The third chapter is much better, focusing on police vis-a-vis blacks. Mckesson’s basic point is that the police have little accountability. We hire them to uphold our laws but they become a law unto themselves. The book explains this in detail, examining local police contracts, negotiated by their unions, geared toward protecting cops against any misconduct charges, by creating roadblocks for complaints.

But a point strangely missing here is that while many cops are sincere public servants aiming to do good, too often police work attracts the wrong sort. Who see the badge as a license to assert their manhood by swaggering with weapons, to be a bully, to vent what are really antisocial proclivities. Or just plain racist ones. Whites may be oblivious to this police brutality because they don’t bear its brunt.

Which brings us to the chapter on white privilege. Here again, unfortunately, the author throws together a welter of ideas, many really rhetorical non-sequiturs, with no coherent line of argument. The “white privilege” trope is polemical jiu-jitsu. It’s not that whites enjoy some special status. What they get is what everyone should get — human privilege. The problem is blacks not receiving it. A simple concept unspoken in Mckesson’s treatment.

“Black Lives Matter” is not a negation of other lives mattering. It’s black lives mattering as much as others. Recognizing the reality that for most of our history, and even now in many places and many hearts, they matter less. Mckesson never says anything so straightforward. The point, like so much else, gets lost in all his verbal gymnastics.

Nearing the book’s middle, I realized that two words in particular were weirdly absent: slavery and lynching. They finally did get a passing mention. But Mckesson first unfolds a bizarre analogy to a stolen lottery ticket, enriching the thief and his descendants, while the victim’s remain poor. As if losing an unearned lottery windfall is remotely comparable to the suffering of slavery and lynching.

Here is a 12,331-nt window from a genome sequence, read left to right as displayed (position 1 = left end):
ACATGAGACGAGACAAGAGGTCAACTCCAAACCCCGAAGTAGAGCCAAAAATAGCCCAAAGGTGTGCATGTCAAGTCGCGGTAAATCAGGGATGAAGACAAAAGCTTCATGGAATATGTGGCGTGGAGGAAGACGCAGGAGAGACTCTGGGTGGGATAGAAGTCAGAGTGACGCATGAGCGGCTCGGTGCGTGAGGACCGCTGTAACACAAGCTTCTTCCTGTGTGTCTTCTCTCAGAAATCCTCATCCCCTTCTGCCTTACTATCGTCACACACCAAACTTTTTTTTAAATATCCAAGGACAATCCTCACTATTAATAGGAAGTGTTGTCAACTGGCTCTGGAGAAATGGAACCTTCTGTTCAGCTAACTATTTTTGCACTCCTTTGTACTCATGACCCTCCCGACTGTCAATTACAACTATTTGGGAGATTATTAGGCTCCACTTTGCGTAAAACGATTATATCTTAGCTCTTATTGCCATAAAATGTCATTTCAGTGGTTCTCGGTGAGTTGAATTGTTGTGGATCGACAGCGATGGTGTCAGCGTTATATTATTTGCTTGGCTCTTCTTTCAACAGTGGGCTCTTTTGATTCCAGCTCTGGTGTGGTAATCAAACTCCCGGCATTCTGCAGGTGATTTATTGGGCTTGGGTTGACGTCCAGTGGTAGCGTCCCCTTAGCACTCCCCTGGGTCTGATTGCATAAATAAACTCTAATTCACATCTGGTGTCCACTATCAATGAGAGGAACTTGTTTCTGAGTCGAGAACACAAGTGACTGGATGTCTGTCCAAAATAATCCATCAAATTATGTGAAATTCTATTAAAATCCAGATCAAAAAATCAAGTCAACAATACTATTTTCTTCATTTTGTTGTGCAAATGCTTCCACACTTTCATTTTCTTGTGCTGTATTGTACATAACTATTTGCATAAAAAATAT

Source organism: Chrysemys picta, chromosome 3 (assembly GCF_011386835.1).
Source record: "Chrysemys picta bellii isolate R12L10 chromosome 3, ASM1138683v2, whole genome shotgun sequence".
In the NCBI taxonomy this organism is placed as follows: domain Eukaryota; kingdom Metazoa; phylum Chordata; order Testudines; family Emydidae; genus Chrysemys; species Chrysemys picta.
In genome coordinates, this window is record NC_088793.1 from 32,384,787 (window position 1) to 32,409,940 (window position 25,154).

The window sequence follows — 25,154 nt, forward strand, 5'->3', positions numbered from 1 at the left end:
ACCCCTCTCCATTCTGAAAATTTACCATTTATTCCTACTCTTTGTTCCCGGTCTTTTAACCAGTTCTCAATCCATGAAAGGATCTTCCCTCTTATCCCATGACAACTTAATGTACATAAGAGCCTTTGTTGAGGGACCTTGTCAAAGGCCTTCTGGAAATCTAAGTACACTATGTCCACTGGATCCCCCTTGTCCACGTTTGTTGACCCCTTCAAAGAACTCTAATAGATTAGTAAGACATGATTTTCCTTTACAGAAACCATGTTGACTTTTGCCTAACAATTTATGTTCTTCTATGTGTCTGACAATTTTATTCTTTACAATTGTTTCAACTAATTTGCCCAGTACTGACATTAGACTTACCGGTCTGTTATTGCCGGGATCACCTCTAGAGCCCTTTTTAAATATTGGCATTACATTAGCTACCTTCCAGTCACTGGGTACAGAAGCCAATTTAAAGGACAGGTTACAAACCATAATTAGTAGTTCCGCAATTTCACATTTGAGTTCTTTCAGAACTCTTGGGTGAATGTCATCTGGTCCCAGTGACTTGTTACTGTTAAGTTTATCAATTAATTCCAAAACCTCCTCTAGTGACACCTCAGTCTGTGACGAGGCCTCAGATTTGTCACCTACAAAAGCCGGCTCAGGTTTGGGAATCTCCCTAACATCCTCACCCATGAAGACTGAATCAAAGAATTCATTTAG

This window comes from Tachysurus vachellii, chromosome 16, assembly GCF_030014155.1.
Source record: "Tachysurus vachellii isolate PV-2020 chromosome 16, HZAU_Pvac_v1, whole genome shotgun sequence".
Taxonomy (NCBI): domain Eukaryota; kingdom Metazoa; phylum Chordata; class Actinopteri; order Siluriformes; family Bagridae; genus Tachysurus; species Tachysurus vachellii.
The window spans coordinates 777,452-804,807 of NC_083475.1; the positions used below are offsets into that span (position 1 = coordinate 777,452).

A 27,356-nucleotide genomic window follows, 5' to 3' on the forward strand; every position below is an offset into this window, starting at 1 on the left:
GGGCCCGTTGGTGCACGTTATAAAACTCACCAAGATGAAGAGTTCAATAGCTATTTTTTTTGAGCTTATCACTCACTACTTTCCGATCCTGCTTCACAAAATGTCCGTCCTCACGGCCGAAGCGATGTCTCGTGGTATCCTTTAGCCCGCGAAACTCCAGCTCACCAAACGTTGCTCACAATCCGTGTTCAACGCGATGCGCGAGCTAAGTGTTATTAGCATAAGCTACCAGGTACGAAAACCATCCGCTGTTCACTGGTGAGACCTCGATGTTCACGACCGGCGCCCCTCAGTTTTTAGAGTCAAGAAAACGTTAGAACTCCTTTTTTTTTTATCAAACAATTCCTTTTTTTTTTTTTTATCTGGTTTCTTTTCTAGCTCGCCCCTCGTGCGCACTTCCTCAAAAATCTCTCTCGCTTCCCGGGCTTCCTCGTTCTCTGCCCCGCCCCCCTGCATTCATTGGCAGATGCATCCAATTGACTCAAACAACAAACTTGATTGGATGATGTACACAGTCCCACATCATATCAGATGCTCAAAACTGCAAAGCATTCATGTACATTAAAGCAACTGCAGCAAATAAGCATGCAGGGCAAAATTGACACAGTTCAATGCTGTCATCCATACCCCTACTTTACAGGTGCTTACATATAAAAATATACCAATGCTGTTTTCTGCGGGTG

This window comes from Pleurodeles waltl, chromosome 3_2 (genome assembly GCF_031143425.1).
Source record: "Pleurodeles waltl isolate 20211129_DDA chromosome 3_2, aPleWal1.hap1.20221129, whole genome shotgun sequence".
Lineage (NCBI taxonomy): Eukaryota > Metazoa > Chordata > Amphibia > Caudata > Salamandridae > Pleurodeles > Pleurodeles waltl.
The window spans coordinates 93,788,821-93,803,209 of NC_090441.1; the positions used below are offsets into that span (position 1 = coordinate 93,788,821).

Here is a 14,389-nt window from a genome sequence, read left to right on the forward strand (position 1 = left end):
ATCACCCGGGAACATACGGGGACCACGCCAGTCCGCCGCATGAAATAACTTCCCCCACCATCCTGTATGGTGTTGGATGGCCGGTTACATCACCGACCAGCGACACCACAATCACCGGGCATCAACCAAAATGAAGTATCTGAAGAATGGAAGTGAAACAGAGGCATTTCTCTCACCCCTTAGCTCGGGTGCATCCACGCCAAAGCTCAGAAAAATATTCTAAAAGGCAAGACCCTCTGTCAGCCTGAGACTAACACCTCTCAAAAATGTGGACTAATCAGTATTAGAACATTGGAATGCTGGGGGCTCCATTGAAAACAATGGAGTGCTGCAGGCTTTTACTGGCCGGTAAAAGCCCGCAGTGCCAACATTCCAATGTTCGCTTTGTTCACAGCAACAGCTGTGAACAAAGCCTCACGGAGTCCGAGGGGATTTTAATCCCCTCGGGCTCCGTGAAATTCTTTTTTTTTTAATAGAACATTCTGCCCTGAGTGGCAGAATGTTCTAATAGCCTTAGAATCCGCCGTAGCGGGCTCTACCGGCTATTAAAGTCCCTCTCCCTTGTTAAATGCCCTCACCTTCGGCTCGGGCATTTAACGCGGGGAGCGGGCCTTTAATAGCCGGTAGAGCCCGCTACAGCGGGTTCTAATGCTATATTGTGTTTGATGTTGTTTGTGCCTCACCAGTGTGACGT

A Martian reading this book would not realize that enslavement was the foundational experience of African-Americans. And that during the Jim Crow century, thousands of blacks, often (or mostly?) innocent, were lynched, often with hideous barbarity, to “keep them in their place” through plain terror. In Georgia in 1918, Haynes Turner, an innocent man, was lynched. His wife protested to authorities. She was then arrested, and turned over to a mob, stripped, hung upside down, soaked with gasoline, and roasted to death, her belly slashed open to pull out her unborn child, who they stomped to death.

It’s as though Mckesson can’t bring himself to talk plainly about such things. Odd, considering all his assertions that America isn’t truly confronting its race situation, actually one of his key themes. He ends the chapter saying this: “Whiteness is an idea and a choice. We can choose differently. We can introduce new ideas to replace it.”

What?? Maybe I’m too dumb to grasp what he’s talking about there. Or maybe it’s just meaningless word spinning.

Mckesson too often gets tangled in such rhetorical knots and convoluted concepts. He says Charleston racist killer Dylann Roof didn’t get called a “terrorist” to somehow avoid holding him accountable and to “preserve this lie” that crimes by blacks reflect racial pathology whereas white people’s crimes are “just the errant actions of individual actors.” What??